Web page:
- Last Updated on Wednesday, 03 November 2010 15:28
- Published on Wednesday, 03 November 2010 15:28
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The owners of this piecrust table have prized it for the last forty years since purchasing it from a noted antiques dealer in Georgetown. He told them it was English. It is mahogany with the original hand-forged, three-armed, bracket holding the three legs to the column still in place, as well as the original clasp holding the top in place. The finish is old, but not original, and structurally the table is in untouched condition.
Indeed this table is of British origin, dating from the late eighteenth century, the high point of the Georgian Period of great British cabinetmaking. The shaping of the legs and reeding of the column are of exceptional quality. The hand tooling of the top is excellent. That the table has been refinished does adversely affect its overall value, but it still is a wonderful piece of craftsmanship. The wood appears to be Honduran mahogany, one of the darkest strains of that species.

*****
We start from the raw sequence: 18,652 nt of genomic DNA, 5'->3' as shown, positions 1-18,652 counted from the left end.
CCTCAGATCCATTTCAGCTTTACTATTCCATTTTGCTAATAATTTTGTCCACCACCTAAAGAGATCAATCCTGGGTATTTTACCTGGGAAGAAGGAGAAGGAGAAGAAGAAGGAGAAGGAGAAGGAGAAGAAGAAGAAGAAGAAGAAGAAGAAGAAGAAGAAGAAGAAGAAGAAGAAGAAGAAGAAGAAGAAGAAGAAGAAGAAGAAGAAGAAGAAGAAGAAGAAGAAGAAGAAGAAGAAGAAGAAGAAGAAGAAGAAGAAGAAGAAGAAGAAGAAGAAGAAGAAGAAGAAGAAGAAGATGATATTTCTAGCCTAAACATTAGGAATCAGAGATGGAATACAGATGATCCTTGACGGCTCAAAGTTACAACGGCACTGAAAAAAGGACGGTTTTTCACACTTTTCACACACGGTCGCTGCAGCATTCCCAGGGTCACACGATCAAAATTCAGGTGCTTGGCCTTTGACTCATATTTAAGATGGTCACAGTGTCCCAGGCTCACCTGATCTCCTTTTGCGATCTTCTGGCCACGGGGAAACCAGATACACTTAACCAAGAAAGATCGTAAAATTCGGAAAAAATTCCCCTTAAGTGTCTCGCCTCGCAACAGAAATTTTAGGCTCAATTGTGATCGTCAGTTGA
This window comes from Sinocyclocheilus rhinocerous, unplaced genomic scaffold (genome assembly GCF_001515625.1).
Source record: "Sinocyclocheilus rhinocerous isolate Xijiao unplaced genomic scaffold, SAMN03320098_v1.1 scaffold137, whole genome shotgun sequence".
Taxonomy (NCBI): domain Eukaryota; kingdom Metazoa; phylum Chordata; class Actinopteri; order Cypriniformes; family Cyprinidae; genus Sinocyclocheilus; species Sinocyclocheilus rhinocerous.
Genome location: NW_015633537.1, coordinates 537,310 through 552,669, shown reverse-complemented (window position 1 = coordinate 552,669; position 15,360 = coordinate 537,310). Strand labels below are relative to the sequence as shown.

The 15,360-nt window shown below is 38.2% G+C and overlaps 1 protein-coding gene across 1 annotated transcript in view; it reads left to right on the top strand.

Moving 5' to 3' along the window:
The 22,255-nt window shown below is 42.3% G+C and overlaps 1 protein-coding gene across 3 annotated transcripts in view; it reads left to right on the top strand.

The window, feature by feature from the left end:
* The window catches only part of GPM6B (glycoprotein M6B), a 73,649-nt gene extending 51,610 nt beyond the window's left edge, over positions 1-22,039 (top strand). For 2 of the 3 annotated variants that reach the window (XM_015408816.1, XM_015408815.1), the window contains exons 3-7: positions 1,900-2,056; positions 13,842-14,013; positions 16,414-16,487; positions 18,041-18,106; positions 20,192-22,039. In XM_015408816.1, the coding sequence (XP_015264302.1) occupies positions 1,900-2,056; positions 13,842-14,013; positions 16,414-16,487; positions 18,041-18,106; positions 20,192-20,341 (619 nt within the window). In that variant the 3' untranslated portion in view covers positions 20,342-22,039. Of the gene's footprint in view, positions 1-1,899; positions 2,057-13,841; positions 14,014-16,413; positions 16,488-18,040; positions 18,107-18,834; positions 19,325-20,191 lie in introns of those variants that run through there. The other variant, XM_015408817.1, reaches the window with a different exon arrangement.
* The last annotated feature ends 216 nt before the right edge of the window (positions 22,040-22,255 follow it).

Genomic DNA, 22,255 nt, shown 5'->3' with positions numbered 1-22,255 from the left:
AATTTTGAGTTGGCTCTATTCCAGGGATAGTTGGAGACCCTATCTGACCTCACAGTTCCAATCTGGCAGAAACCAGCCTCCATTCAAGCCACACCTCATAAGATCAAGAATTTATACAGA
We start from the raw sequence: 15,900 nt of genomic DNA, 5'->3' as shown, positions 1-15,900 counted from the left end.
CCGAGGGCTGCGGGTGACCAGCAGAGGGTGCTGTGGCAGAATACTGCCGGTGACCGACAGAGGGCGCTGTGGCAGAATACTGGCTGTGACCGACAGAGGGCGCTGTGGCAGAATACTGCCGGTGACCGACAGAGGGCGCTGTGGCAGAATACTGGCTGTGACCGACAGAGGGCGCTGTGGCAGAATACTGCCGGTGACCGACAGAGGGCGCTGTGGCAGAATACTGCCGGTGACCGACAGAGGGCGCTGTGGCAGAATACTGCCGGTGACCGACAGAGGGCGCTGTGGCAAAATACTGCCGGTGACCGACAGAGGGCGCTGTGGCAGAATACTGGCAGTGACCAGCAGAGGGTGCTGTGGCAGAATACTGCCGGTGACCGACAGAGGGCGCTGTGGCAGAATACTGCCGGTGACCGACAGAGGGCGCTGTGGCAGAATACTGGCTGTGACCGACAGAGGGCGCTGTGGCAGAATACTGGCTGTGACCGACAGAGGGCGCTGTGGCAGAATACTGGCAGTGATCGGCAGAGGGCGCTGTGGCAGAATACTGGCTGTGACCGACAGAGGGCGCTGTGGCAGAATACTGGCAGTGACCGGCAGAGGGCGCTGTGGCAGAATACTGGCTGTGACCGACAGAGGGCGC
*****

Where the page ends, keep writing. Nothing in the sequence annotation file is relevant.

The table is worth $1,500 in its present condition. With the original finish a comparable one would be twice as much, and a pristine American one could fetch five times that figure. These ranges reflect the continuing dominance of American pieces on the market at large. Granted many collectors specializing in English antiques abound, but the American pieces continue to garner the most interest and the highest prices.
Although the collectors did not comment on the lamp, I notice that it is a fine oriental ginger jar, and of significant value in its own right, assuming it is old. Its size and bulbous shape especially are pleasing, and indicate that it probably is Chinese. Unfortunately, it looks as if the bottom has been drilled to accommodate electrification, which takes from its value. Today most pieces of porcelain can be turned into electric lamps without drilling, simply by having the cord come off from the switch. I insert this observation in the hope that readers will avoid having good pieces of porcelain harmed by drilling in the electrification process.